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Title: Examining the factors that influence the voluntary disclosure of information by consumers to commercial organisations
Author: Themistocleous, Christos
ISNI:       0000 0004 5920 2766
Awarding Body: University of Nottingham
Current Institution: University of Nottingham
Date of Award: 2016
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The impetus of this research is to examine how different presentation techniques of data-capturing questionnaires influence the amount of voluntary disclosures of private information by consumers to commercial organisations. The research focused on the interaction of three dimensions that influence voluntary disclosures namely psychological processes, relational depth and instrumental factors, specifically utilising the three concepts deriving from the instrumental factors dimension for the synthesis of the questionnaires. These concepts were comparative nature (Acquisti, John and Lowenstein, 2012) dyadic relationships (Zimmer et al., 2010), and question sequences (Moon, 2000; Acquisti, John and Lowenstein, 2012). This research incorporated a 3x3x3 matrix based on the three respective conditions of the above concepts, thereby generating 27 different conditions -each of which reflected a unique presentation of the questionnaire. A quasi-experimental survey-based design was incorporated for the testing of each of these conditions and their influence towards three areas: i) Overall actual disclosure of information, ii) perceptions of individuals regarding loss of face, loss of privacy and compensation required for full disclosure, iii) perceptions of individuals regarding impersonal trust and subsequent relational depth. This examination was based on the conceptualisation of a three-dimensional framework which incorporated multidisciplinary factors identified by previous literature to have an influence on voluntary disclosure. Additionally, a pre-test study was utilised for identifying reliable measurements of overall actual disclosure while informing the design of the questionnaire based on the question sequence concept. This approach represents the first attempt at examining the synergistic behaviour of concepts that influence the presentation of data-capturing questionnaires; their comparison with the individual employment of each concept in terms of their influence on overall actual disclosure; as well as the examination of how each of these conditions influences the cognitive processes of individuals that lead them to disclosures of private information. This approach was complemented by analyses that sought to confirm the high-level conditions of each concept (H1), while deductively verifying previous claims by other academics and building upon their work (H3). Results provided confirmation of certain synergistic behaviours of concepts that increase overall actual disclosure, while pinpointing specific combinations that lead to abstention from information disclosures. Certain counterintuitive findings were also present and were addressed through a closer examination of previous research and a cross-examination of this Thesis’ hypotheses.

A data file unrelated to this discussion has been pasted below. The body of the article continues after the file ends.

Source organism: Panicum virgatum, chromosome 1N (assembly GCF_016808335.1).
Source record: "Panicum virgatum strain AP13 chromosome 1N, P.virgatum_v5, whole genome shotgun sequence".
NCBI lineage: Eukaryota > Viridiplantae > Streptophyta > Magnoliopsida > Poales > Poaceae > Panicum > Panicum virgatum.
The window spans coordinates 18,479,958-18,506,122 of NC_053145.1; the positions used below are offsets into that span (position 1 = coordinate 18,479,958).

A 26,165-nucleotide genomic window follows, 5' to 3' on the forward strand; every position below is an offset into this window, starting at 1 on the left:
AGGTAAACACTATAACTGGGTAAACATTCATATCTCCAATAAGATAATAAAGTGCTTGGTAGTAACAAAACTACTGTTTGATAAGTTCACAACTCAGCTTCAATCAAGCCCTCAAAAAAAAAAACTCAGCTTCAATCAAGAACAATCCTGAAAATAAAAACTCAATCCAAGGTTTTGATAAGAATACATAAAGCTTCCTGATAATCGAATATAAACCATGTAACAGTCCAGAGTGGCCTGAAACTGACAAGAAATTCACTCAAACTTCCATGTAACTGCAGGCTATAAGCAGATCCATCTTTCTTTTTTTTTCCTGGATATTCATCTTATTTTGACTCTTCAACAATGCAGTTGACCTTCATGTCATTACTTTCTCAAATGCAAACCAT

Supervisor: Not available Sponsor: Not available
Qualification Name: Thesis (Ph.D.) Qualification Level: Doctoral
EThOS ID:  DOI: Not available
Keywords: BF Psychology